A movie flickers on the screen set up in front of the chalkboard, but almost none of the twenty-eight eighth-graders pay attention. Under cover of darkness, they talk about the plan for tonight, in restless teenage voices that bounce around the second-floor classroom at Gregory Heights Middle School in Portland, Oregon.
Their teacher looks up and clears his throat as a warning. The conversations continue at a whisper. Only one student, sitting in the last row--at five feet and eighty-three pounds the smallest in the class--remains silent. Sam Lightner never draws undue attention to himself. He moves like smoke. Perhaps it's because he didn't speak until he was four years old. He had to learn how to force air through the hole a doctor cut in his throat when he was born. All his life, people have assumed his silence meant he was retarded.
Sam's an excellent student, an honor student, already tackling high-school-level geometry. He's a keen observer, listening to conversations but not joining in, letting people forget that he's there. Over the years, Sam has learned that people often don't listen to what he's saying because his face distracts them. He was three years old when he realized he was different. He'd been running in a hallway at home when he saw his reflection in a full-length mirror. He touched the left side of his face, almost to prove whether he was in fact that little boy. And then he sat down on the floor and cried.
Sam stares at the screen from his one good eye, and takes notes on the making of the U.S. Constitution. He always takes accurate notes, and shares them willingly. Other students can count on him when they do projects together. Although the desk swallows his frail frame, Sam is in the best shape of his life. Yet whenever the bell rings and other boys stampede to the door, Sam stands to the side so he doesn't get trampled.
Today, his class is consumed with the open house that Grant High School is holding for the city's eighth-graders, incoming freshmen, the class of 2004. Sam figures his classmates feel the way he does--a bit nervous with the move from the warm cocoon of this middle school to the rough-and-tumble world of hormones, dates, and competitive popularity. He knows his homeroom teacher, Mr. Hartinger, is worried about him, concerned that Sam might not survive at inner-city Grant, Portland's biggest high school.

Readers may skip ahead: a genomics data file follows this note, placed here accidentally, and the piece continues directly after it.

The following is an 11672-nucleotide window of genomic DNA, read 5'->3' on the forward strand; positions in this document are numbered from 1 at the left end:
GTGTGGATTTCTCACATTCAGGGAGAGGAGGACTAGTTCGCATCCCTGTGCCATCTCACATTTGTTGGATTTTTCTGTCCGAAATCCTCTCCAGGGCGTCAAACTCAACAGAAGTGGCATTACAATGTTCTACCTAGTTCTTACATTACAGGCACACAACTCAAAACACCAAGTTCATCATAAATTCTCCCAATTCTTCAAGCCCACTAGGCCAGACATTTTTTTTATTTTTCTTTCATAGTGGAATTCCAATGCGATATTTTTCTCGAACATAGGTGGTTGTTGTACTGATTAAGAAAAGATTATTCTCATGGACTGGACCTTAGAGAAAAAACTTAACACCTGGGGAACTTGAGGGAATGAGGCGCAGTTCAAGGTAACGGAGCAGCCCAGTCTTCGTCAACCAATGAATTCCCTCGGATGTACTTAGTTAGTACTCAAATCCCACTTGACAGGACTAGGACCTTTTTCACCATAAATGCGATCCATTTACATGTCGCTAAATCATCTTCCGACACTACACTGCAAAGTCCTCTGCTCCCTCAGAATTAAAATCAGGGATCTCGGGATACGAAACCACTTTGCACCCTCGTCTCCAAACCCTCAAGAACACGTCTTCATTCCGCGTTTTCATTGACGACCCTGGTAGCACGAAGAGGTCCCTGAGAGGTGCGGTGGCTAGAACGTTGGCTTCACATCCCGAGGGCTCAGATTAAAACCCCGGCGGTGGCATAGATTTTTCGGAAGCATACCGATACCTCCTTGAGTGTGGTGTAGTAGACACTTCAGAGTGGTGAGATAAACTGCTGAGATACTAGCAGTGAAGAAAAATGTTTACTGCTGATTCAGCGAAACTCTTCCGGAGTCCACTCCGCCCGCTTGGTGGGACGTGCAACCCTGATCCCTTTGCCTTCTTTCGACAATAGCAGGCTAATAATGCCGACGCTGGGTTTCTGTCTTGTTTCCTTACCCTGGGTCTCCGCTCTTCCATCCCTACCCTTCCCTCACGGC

Most adults worry about Sam. They can't help pitying the boy. When he was a baby, strangers asked his mother if she'd taken drugs while pregnant. Once a girl called him an "ugly baby." As he grew, people told him they'd pray for him. Others shook their heads and turned away. Adults see themselves in Sam. They remember the children they once were. They wonder where he finds the strength to deal with his life.
Sam just gets up each day and goes out into the world and learns to ignore most of what he hears. When his parents sat down and talked with him about the facts of life, it had to do not with sex, but with him. They told him that this thing on the side of his face made him look different, but that inside he was like any other boy. They told him to never forget that truth. They have always treated Sam as they do their other children. When he doesn't listen, he gets in trouble. He has chores. His face has never been an excuse for him to be lazy or to feel sorry for himself.
But it's the little things, the things people around him take for granted, that Sam longs for. To be able to walk into a room and not have anyone stare at him. To be able to play dodge ball at the end of Boy Scout meetings and not have anyone really throw the ball at him out of fear of hitting his face. As much as Sam hates being stared at, he despises being pitied.
When the movie is over, Sam hears two boys near him talking about trying out for Grant's basketball team, and that makes him sad. Sam knows he will never play sports. He will always be a spectator. Some girls to his left are talking about what they will wear tonight, and how they hope their outfits will impress the boys. He wishes people would notice what he wears.
From Sam: The Boy Behind the Mask by Tom Hallman, Copyright © October 2002, Putnam Pub Group, a member of Penguin Putnam, Inc., used by permission.
Blood at the Root
"A gripping, timely, and important examination of American racism."
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